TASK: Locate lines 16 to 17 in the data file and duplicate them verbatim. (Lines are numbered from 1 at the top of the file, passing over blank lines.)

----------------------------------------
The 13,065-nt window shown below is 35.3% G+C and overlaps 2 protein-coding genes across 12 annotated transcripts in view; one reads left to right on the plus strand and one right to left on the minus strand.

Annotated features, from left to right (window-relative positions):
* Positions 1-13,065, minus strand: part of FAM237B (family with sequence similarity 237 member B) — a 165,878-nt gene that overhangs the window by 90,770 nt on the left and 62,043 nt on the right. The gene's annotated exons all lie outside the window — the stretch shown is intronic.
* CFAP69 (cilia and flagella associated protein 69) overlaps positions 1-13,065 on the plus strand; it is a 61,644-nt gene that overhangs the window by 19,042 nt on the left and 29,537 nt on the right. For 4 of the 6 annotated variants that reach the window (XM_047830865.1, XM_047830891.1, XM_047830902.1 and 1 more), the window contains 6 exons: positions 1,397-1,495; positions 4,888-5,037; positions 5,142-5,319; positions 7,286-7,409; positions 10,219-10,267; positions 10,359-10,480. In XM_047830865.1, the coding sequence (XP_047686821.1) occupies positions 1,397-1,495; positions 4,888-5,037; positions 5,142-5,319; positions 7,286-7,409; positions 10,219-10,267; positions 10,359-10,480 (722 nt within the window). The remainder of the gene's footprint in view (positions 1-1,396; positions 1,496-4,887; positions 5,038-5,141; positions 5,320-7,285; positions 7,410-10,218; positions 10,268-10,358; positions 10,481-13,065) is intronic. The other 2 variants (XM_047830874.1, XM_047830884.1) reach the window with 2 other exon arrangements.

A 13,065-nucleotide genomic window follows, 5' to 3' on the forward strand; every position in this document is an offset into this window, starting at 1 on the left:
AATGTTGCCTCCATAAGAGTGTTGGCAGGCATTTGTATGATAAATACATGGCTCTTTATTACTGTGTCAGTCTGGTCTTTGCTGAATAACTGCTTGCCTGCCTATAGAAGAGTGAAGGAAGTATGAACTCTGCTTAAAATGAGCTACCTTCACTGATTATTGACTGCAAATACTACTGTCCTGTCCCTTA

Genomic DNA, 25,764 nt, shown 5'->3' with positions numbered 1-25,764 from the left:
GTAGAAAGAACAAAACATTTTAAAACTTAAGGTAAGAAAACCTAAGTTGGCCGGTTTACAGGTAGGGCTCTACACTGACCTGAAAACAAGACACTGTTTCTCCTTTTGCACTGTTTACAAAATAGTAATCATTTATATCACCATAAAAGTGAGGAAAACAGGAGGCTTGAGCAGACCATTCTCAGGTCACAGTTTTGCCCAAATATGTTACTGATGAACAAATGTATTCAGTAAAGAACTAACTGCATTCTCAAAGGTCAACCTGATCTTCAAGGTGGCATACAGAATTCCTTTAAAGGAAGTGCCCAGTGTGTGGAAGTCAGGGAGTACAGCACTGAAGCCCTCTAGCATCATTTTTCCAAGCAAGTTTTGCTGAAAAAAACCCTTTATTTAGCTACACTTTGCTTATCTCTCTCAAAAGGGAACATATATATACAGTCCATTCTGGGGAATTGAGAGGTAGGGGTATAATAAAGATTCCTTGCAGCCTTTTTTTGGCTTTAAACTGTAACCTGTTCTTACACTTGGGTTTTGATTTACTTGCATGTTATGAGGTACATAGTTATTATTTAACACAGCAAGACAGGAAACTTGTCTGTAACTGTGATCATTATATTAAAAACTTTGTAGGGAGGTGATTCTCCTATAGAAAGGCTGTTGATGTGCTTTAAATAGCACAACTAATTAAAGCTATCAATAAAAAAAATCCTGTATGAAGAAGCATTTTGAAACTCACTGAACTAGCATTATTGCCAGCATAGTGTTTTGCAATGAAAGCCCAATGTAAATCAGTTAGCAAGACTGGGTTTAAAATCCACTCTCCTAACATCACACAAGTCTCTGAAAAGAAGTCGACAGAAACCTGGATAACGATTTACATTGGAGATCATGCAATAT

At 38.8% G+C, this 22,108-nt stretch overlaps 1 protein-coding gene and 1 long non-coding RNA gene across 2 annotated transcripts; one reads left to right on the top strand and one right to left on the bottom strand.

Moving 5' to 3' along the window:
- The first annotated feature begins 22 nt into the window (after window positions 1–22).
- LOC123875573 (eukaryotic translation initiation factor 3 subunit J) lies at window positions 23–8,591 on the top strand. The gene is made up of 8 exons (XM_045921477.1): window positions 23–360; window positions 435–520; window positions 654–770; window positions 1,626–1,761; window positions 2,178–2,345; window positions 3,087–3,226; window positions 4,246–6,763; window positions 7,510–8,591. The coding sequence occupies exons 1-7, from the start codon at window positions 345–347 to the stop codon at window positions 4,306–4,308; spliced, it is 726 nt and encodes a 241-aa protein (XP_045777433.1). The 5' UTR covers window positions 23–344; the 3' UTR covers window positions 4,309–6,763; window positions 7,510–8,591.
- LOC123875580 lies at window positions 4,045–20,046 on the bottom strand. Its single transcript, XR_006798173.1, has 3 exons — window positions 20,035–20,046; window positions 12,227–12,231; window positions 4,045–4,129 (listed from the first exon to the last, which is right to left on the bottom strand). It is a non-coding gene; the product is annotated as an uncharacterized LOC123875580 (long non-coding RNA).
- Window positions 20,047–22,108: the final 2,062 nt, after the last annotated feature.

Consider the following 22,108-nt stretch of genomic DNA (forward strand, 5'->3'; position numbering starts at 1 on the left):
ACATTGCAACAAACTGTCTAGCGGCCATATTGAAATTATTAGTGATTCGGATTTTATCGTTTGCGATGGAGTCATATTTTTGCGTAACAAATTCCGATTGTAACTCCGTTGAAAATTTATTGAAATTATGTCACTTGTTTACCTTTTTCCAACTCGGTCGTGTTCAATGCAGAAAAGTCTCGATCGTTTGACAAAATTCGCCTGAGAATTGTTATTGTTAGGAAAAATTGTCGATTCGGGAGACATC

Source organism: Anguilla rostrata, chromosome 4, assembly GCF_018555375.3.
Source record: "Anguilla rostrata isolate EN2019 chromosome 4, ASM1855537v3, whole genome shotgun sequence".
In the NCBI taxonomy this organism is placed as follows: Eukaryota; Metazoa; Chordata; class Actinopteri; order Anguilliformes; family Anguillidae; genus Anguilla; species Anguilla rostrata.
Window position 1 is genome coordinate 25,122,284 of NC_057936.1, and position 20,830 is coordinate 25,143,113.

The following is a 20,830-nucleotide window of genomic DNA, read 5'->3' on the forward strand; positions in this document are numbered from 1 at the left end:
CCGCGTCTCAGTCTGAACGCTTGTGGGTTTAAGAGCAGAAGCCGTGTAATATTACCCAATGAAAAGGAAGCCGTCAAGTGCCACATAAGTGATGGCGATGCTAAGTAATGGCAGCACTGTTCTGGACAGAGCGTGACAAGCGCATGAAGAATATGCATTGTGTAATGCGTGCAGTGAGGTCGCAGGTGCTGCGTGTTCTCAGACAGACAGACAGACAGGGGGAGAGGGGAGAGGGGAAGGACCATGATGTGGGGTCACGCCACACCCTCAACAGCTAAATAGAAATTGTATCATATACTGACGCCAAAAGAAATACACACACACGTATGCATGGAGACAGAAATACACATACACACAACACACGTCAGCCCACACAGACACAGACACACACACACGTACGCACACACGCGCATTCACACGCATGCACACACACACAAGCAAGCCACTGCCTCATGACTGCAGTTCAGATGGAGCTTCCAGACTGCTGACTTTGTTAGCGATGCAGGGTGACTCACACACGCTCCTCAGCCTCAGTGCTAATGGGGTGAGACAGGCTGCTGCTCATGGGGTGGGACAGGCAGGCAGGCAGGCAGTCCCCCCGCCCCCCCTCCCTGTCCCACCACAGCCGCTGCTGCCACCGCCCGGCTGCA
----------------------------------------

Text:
ACATTGCAACAAACTGTCTAGCGGCCATATTGAAATTATTAGTGATTCGGATTTTATCGTTTGCGATGGAGTCATATTTTTGCGTAACAAATTCCGATTGTAACTCCGTTGAAAATTTATTGAAATTATGTCACTTGTTTACCTTTTTCCAACTCGGTCGTGTTCAATGCAGAAAAGTCTCGATCGTTTGACAAAATTCGCCTGAGAATTGTTATTGTTAGGAAAAATTGTCGATTCGGGAGACATC

Source organism: Anguilla rostrata, chromosome 4, assembly GCF_018555375.3.